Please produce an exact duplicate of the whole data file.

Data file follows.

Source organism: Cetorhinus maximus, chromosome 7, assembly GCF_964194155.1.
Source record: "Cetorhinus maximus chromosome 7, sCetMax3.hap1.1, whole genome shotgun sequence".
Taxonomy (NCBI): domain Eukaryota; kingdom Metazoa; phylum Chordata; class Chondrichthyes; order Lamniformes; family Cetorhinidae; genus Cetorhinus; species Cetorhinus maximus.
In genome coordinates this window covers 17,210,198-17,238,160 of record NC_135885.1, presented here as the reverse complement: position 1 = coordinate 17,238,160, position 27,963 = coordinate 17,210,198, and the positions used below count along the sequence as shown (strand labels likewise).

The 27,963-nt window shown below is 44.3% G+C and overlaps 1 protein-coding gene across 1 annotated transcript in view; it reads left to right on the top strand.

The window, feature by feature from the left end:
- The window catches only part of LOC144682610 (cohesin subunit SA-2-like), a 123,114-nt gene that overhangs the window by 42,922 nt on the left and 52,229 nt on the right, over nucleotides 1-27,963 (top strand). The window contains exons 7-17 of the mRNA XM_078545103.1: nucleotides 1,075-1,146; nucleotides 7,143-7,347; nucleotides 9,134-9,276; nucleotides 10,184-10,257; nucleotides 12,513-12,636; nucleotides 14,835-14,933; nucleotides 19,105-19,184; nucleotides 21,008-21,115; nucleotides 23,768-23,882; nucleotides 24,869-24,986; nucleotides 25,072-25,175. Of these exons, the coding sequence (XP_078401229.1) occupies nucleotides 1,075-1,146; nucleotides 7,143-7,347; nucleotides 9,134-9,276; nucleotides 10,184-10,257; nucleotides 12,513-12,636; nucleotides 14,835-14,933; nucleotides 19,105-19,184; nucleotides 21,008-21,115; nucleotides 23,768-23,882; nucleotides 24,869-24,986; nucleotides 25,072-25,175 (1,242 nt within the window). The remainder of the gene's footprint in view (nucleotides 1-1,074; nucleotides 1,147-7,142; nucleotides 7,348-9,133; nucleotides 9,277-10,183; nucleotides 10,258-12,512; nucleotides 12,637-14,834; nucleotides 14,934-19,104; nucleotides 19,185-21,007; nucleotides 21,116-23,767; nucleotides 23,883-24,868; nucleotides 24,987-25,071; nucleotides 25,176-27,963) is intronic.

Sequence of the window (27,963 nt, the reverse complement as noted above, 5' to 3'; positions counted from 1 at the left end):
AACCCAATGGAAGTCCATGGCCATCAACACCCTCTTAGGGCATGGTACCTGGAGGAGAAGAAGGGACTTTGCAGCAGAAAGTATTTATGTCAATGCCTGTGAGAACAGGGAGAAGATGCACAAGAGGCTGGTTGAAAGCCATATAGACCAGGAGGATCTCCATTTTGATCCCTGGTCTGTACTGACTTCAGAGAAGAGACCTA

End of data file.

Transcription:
Source organism: Cetorhinus maximus, chromosome 7, assembly GCF_964194155.1.
Source record: "Cetorhinus maximus chromosome 7, sCetMax3.hap1.1, whole genome shotgun sequence".
Taxonomy (NCBI): domain Eukaryota; kingdom Metazoa; phylum Chordata; class Chondrichthyes; order Lamniformes; family Cetorhinidae; genus Cetorhinus; species Cetorhinus maximus.
In genome coordinates this window covers 17,210,198-17,238,160 of record NC_135885.1, presented here as the reverse complement: position 1 = coordinate 17,238,160, position 27,963 = coordinate 17,210,198, and the positions used below count along the sequence as shown (strand labels likewise).

The 27,963-nt window shown below is 44.3% G+C and overlaps 1 protein-coding gene across 1 annotated transcript in view; it reads left to right on the top strand.

The window, feature by feature from the left end:
- The window catches only part of LOC144682610 (cohesin subunit SA-2-like), a 123,114-nt gene that overhangs the window by 42,922 nt on the left and 52,229 nt on the right, over nucleotides 1-27,963 (top strand). The window contains exons 7-17 of the mRNA XM_078545103.1: nucleotides 1,075-1,146; nucleotides 7,143-7,347; nucleotides 9,134-9,276; nucleotides 10,184-10,257; nucleotides 12,513-12,636; nucleotides 14,835-14,933; nucleotides 19,105-19,184; nucleotides 21,008-21,115; nucleotides 23,768-23,882; nucleotides 24,869-24,986; nucleotides 25,072-25,175. Of these exons, the coding sequence (XP_078401229.1) occupies nucleotides 1,075-1,146; nucleotides 7,143-7,347; nucleotides 9,134-9,276; nucleotides 10,184-10,257; nucleotides 12,513-12,636; nucleotides 14,835-14,933; nucleotides 19,105-19,184; nucleotides 21,008-21,115; nucleotides 23,768-23,882; nucleotides 24,869-24,986; nucleotides 25,072-25,175 (1,242 nt within the window). The remainder of the gene's footprint in view (nucleotides 1-1,074; nucleotides 1,147-7,142; nucleotides 7,348-9,133; nucleotides 9,277-10,183; nucleotides 10,258-12,512; nucleotides 12,637-14,834; nucleotides 14,934-19,104; nucleotides 19,185-21,007; nucleotides 21,116-23,767; nucleotides 23,883-24,868; nucleotides 24,987-25,071; nucleotides 25,176-27,963) is intronic.

Sequence of the window (27,963 nt, the reverse complement as noted above, 5' to 3'; positions counted from 1 at the left end):
AACCCAATGGAAGTCCATGGCCATCAACACCCTCTTAGGGCATGGTACCTGGAGGAGAAGAAGGGACTTTGCAGCAGAAAGTATTTATGTCAATGCCTGTGAGAACAGGGAGAAGATGCACAAGAGGCTGGTTGAAAGCCATATAGACCAGGAGGATCTCCATTTTGATCCCTGGTCTGTACTGACTTCAGAGAAGAGACCTA